October 30, 2019 at 07:55 pm
Ray S. Eñano
Online lending in the Philippines offers a more viable option to financially-challenged individuals and small and medium industries.
It has given borrowers a shot at easy financing at less prohibitive cost. It fits in with the financial inclusion objective of the Bangko Sentral ng Pililipinas in giving the public access to a wide range of banking products and services.
But like any novelty, online lending is sometimes misunderstood and arouses suspicions. The latest controversy has cast the overall industry in a bad light.
Nearly a month ago, illegal practices of at least 67 online lenders came out in the open, triggering concerns from several quarters. The National Privacy Commission has received complaints from a number of borrowers on how these online lenders resorted to shaming them if they could not pay their debt, thus violating their data privacy rights.
The Securities and Exchange Commission also raised legitimacy issues against some of the online lenders, specifically those with no known business addresses. Some were armed with mere online applications that served as bases of their lending operations. Because of difficulties to locate them, the SEC had to come out with published notifications, asking the board of directors and corporate officers to appear before it.
The negative reports overshadowed the objectives and the nature of borrowing and lending in fostering economic activity in the Philippines. It is inconceivable how the economy will move and prosper without borrowing and lending activities.
The government as a matter of policy allows and encourages lending and borrowing to promote business activity, and imposes laws and regulations as well to prevent abuses by both sides.
Borrowing in the Philippines, however, is never easy given the rigid standards of banks. Creative business initiators have resorted to the use of the internet, or the information superhighway, for financial intermediation. Borrowers and lending companies meet through the internet. When subject to laws on lending, online lending is definitely a legitimate business activity.
The reported malpractices in the industry did not distinguish the legitimate online lenders from the illegitimate ones. They have been lumped together, triggering concerns about their operations and business reputations.
Legitimate online lenders like FCash Global Lending Inc. said the good guys must be distinguished from the bad ones.
“The company’s business operations are completely legal and regulations-compliant. It is duly registered with SEC as a corporation, and has been issued the requisite license to operate as lending company,” says Dean J.V. Bautista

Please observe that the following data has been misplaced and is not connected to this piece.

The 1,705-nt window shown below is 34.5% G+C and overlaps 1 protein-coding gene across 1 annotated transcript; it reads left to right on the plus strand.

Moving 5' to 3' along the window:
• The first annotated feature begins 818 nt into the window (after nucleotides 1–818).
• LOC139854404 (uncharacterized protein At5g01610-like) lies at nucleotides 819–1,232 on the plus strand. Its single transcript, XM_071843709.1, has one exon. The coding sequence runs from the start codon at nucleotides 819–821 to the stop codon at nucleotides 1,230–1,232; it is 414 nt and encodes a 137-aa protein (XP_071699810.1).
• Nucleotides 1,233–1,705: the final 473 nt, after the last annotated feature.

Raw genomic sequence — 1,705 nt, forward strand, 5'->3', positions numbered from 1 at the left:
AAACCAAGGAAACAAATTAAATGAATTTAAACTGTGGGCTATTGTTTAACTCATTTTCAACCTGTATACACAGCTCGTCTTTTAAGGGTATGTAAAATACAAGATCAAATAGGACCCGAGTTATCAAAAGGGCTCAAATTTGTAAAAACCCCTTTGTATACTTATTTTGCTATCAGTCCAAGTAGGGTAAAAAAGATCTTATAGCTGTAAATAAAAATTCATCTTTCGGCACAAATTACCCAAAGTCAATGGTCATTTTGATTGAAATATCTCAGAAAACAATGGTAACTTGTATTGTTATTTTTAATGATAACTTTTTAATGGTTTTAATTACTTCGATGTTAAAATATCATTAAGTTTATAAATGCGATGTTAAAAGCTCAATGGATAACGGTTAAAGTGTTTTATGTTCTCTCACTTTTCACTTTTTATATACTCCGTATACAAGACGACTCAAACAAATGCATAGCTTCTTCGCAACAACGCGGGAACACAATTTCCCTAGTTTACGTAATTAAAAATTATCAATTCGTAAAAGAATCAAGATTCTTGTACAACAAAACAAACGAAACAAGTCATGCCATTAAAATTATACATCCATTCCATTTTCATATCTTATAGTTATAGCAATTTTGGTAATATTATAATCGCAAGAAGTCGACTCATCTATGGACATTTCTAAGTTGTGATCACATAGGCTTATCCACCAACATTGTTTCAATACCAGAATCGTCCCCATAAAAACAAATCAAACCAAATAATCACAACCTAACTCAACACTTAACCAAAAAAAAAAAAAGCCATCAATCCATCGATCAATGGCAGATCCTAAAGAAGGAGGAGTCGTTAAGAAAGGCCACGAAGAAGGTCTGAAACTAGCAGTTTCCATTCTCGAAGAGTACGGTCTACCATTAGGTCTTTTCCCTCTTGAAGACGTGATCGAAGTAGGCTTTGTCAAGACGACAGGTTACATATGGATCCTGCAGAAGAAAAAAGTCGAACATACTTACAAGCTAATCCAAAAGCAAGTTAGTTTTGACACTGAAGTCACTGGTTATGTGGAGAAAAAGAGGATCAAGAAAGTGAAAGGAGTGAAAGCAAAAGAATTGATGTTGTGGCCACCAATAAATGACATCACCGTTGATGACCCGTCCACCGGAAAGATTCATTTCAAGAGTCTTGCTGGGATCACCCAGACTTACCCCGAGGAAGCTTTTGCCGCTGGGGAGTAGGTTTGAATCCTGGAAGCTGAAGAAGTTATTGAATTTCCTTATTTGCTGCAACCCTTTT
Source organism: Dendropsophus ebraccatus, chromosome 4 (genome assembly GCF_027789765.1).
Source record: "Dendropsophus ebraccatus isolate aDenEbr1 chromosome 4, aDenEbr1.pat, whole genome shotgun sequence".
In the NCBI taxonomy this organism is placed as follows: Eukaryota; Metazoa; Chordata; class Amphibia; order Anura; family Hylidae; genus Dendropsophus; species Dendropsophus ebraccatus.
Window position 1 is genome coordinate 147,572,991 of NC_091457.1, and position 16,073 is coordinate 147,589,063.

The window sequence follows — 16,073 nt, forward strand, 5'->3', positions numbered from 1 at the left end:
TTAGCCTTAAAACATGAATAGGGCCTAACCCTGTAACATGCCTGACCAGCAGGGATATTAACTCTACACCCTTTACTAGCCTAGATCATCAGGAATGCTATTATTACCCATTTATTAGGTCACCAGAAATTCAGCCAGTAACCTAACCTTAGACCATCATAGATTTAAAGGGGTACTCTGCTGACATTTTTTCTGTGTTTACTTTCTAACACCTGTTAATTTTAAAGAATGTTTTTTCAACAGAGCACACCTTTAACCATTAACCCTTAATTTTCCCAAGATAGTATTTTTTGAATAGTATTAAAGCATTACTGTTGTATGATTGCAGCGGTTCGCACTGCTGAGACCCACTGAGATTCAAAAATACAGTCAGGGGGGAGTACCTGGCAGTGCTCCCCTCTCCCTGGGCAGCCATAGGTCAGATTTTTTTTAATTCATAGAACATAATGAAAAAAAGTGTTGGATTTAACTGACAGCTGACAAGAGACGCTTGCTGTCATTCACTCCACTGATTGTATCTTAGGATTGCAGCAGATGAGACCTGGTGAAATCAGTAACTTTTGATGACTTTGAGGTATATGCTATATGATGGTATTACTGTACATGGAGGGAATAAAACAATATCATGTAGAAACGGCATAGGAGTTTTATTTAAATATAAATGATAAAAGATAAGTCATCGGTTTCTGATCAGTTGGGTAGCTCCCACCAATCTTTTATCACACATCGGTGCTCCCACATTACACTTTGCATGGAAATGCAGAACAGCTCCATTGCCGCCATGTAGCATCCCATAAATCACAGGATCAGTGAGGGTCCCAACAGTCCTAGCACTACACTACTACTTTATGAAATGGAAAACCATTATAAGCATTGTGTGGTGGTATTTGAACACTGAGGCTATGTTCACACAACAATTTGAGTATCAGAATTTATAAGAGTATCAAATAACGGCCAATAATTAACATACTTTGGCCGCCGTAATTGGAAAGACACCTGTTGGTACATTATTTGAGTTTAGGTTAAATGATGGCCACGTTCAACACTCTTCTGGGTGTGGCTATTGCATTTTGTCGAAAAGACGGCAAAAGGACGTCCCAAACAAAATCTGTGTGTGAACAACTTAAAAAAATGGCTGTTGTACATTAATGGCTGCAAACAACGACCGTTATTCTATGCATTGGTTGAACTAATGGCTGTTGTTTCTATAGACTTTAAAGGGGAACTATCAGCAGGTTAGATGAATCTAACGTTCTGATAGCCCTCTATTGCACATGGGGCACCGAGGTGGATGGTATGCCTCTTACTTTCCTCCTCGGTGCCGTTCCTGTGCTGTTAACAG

, lawyer of FCash Global Lending Inc.,
The FCash mobile app can be accessed on any smart devices that run on android and can be downloaded on the Google Playstore under the name FastCash.
Legitimate online lending services, meanwhile, are coming out with a position paper to explain their operations. They plan to participate and contribute their share in any probe or public hearing so that appropriate policies could be drawn on online lending.
Legitimate online lending services, like FastCash, provide fast and easily accessible credits without asking for collaterals unlike traditional lenders, which require collateral for loans that have a market value equivalent to at least 125 percent of the borrowed funds.
Moreover, online lenders provide funds at the earliest time—two or three days after application. This is something traditional lenders could not do.
The restrictive lending policies of banks and other traditional lenders have been a big burden to borrowers, forcing many of them to resort to the informal sector, like those who grant “5-6” credits that are payable in 45 days at 20 percent interest rate. It is a financial arrangement that works but such lenders nationals are few and could not cover the financial requirements of the growing population.
Many online lenders, meanwhile, operate aboveground and form part of the formal lending sector. They pay taxes and issue receipts, and are officially registered with government. They have their business permits along with official business addresses. Because they operate officially, they could sue and be sued. In brief, they are the legitimate online lenders.
The challenge is for these legitimate online lenders to inform the public of their operations and declare their intention to serve the borrowing public subject to existing laws and regulations on lending. They must free themselves of any association with the rogue guys, who until now have not answered the SEC’s call to come out in the open.
For policy-makers, they must come out with ample rules to encourage and not restrict online lending to make the sector part and parcel of the formal economy.
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